President and CEO of USA Cycling trying to become a Parkite while owning local bike shop
When Rob DeMartini stepped down as the president and CEO of New Balance on Dec. 31, the only thing he knew for certain was that he and his wife were going to start their next journey in Park City.
“As the kids grew up and left the house, my wife and I found ourselves spending more and more time there,” DeMartini said. “I wanted to make the shift and really make this family a part of the community. … We wanted to be contributing members of this special community as opposed to be vacation people who are only here sometimes.”
One of the best ways to become part of the Park City community, he felt, was to own a business that could help the local economy.
“I want to give back to the community by making jobs for them,” DeMartini said.
An avid weekend cyclist riding between 40-100 miles per weekend, DeMartini stumbled upon a local bike shop for sale.
Andre Shoumatoff, its owner, saw it as a Hail Mary. Park City Bike Demos, located at 1500 Kearns Blvd in which Andre co-owned and created in 2015, was going out of business last fall. As a last ditch effort, he decided to take out a “for sale” ad in KSL Classifieds.
“It was brutal, absolutely brutal for me and everyone who was associated with this place. … By far the hardest thing I’ve ever had to do in my life,” Shoumatoff said. “We really felt like we were just one more year away from being successful so having to shut it down, it still hurts.”
But for Shoumatoff and the shop, the came in the form of a text message from DeMartini, who at the time was still the head of one of the top shoe companies in the country.
DeMartini and Shoumatoff brokered a deal, and Park City Bike Demos had new ownership.
“I think Andre had a pretty good idea, he just ran out of steam to not quite make it the mark they were hoping,” DeMartini said. “I see this market as one that’s going to keep growing because there’s room for a shop that focuses on locals and tries to provide great service. … We don’t care what level anyone is at, just come on in and we’ll put you on the bike and the right trail so you have an amazing experience.”
But for DeMartini, his retirement plan that featured owning and working in a bike shop came to a quick end.
Although he would still own the shop, DeMartini took another position: President and CEO of USA Cycling.
His jump from New Balance to local bike shop owner to USA Cycling all came within a matter of three months, something he never expected at the beginning of the year.
USAC (USA Cycling) reached out to DeMartini, who at the time was finishing up with New Balance and had just purchased the bike shop. After fielding the phone call asking for recommendations for who should be the next CEO of USAC, DeMartini suggested himself.
“It definitely wasn’t a plan, it just fell in my lap but I knew after 12 years of running a multi-billion dollar international company that I wanted to try something different,” DeMartini said. “This is super different because it’s much smaller but much more specialized. … I’m now dealing with a lot of intricacy of the sport but more importantly I have great respect for what these top athletes do.”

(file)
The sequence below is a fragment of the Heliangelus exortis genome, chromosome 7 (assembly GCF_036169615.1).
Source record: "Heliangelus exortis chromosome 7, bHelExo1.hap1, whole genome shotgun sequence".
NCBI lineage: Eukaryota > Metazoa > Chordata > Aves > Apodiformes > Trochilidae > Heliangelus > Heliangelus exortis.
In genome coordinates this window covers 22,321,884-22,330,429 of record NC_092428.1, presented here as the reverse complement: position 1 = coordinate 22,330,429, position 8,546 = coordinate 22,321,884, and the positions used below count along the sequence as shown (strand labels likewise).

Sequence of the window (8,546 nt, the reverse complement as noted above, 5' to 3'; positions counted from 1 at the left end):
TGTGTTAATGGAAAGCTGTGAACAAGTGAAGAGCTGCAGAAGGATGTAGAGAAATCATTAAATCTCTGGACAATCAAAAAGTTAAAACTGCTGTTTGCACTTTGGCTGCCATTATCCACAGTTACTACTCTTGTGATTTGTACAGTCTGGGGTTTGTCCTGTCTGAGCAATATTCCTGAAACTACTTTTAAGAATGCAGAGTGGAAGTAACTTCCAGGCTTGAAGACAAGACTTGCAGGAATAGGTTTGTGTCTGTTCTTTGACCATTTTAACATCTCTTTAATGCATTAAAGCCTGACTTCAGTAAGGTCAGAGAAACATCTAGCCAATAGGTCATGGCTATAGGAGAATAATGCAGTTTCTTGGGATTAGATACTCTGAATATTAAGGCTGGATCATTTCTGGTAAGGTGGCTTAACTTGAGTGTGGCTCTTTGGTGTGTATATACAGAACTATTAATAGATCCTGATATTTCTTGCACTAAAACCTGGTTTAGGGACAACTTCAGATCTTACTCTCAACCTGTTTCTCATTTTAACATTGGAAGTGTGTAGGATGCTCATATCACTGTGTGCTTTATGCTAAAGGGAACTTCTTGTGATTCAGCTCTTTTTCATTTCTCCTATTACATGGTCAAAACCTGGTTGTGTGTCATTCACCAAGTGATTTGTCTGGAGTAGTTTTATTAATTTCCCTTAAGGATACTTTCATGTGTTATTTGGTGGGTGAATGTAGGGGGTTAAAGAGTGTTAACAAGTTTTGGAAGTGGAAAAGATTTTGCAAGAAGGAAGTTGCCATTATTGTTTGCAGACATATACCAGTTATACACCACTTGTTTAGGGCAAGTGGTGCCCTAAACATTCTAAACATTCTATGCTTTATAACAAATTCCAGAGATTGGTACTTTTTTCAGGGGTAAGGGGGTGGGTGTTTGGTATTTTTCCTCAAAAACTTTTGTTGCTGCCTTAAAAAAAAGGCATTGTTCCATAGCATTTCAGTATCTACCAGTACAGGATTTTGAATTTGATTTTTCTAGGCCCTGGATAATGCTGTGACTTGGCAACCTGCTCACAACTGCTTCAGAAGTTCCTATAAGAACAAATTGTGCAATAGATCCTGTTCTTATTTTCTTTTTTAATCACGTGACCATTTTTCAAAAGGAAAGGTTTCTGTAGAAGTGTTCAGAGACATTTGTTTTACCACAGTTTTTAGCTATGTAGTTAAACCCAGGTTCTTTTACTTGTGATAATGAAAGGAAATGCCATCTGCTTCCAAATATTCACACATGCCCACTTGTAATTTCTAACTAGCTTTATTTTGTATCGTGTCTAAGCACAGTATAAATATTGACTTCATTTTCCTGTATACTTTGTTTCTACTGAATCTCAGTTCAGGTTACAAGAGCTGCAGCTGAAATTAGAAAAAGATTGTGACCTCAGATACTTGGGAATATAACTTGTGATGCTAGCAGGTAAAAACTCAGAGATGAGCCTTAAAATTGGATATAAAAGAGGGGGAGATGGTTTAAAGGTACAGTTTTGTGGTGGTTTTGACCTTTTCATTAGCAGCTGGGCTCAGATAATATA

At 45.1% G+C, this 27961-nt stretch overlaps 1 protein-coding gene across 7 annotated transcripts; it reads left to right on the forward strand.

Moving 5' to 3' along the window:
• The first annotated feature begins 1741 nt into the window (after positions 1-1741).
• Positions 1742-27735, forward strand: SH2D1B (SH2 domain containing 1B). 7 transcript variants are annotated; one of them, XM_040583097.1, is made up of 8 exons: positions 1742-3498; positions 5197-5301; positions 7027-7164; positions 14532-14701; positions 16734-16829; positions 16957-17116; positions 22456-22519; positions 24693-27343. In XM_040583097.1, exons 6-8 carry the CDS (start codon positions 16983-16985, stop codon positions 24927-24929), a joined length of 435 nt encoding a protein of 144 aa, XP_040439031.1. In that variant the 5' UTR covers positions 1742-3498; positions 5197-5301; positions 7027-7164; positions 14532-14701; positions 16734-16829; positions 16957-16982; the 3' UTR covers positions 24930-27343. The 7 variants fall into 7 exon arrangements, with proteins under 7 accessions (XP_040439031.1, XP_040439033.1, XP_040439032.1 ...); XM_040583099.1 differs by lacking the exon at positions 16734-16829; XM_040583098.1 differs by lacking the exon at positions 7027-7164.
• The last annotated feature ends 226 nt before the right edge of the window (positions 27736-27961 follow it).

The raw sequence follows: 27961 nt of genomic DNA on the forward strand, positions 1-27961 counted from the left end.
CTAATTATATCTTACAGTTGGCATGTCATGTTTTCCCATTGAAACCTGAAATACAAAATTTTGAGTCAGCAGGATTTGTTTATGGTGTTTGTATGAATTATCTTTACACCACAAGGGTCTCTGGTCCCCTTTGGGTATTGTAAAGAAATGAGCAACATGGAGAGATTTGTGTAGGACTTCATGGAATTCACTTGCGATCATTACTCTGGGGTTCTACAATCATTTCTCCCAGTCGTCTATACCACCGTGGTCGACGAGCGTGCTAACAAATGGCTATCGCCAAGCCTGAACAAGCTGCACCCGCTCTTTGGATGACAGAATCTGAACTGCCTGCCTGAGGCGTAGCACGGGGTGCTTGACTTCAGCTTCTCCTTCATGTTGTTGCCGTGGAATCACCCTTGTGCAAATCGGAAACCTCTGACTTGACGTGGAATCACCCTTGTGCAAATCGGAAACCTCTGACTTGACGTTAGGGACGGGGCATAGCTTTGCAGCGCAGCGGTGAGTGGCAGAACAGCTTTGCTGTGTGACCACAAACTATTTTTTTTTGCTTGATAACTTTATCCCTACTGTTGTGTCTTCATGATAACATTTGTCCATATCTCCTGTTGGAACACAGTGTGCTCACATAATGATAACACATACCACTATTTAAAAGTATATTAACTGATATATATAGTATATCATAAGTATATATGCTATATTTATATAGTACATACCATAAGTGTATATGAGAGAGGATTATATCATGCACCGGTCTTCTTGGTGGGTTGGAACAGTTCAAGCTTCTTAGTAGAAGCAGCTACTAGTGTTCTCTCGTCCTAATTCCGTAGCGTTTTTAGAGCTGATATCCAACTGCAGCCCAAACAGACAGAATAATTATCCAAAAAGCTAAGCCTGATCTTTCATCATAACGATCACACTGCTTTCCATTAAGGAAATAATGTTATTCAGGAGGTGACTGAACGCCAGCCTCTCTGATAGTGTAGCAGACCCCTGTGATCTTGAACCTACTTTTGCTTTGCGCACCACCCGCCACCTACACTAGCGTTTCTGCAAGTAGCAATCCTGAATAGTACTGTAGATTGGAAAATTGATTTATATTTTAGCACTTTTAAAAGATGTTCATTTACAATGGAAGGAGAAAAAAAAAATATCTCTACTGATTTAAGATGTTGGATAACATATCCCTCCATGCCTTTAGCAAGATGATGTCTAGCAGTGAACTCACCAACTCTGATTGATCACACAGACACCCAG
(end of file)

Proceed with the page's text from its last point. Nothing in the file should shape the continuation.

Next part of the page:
After a month of talks and negotiations, DeMartini was named president and began serving in the beginning of March. He spent January and February skiing and working at the shop but with the new position, everything else was put on the backburner.
“I thought I would be here at the shop a lot more and in Park City in general, but I actually work out of Colorado Springs, so I’m still commuting,” DeMartini said. “I did think I would be in the shop more, but luckily Andre is. … And we have a really good staff as well.”
For Shoumatoff, working with DeMartini was an easy decision after they spoke. Despite higher monetary offers, Shoumatoff got along with DeMartini, knowing they shared a common vision in the way they saw Park City Bike Demos being run.
“We had three offers and Rob’s was the lowest amount of money offered, but it wasn’t about the money, it was about finding the right person and we immediately clicked with Rob,” Shoumatoff said. “What we felt with Rob was this synergy that he could help us get better at what we don’t do well, and support us on things that we do well. … Nine out of 10 times we see eye to eye and I literally don’t have a single complaint to say about Rob. He’s been that good at what he does.”
Even though DeMartini might still be commuting to Park City, this is where he considers his permanent address. Owning the bike shop and seeing its growth and potential has helped him feel part of the community. His son, who works for POC — a Swedish winter sports manufacturing company — lives in Park City with his wife and daughter, while DeMartini also moved his parents to a house right across from his residence.
Owning a bike shop, having his family in town with him and making Park City his permanent address has helped forward the process of community acceptance DeMartini and his wife have craved.
“When I left New Balance, we made decision we were moving to Park City because no matter what I did or didn’t do, this was going to be our home,” DeMartini said. “Next year we want to put our van in the (Miner’s Day) parade, I want to contribute to the chamber of commerce. Even though Park City is growing a lot, its got a specific vibe so for us, it’s not how do we just preserve that but contribute to it as well.”
Start a dialogue, stay on topic and be civil.
If you don't follow the rules, your comment may be deleted.
Two Park City singles players advance to the semifinals of the 5A state tennis playoffs; North Summit and South Summit girls soccer to begin state playoffs next week.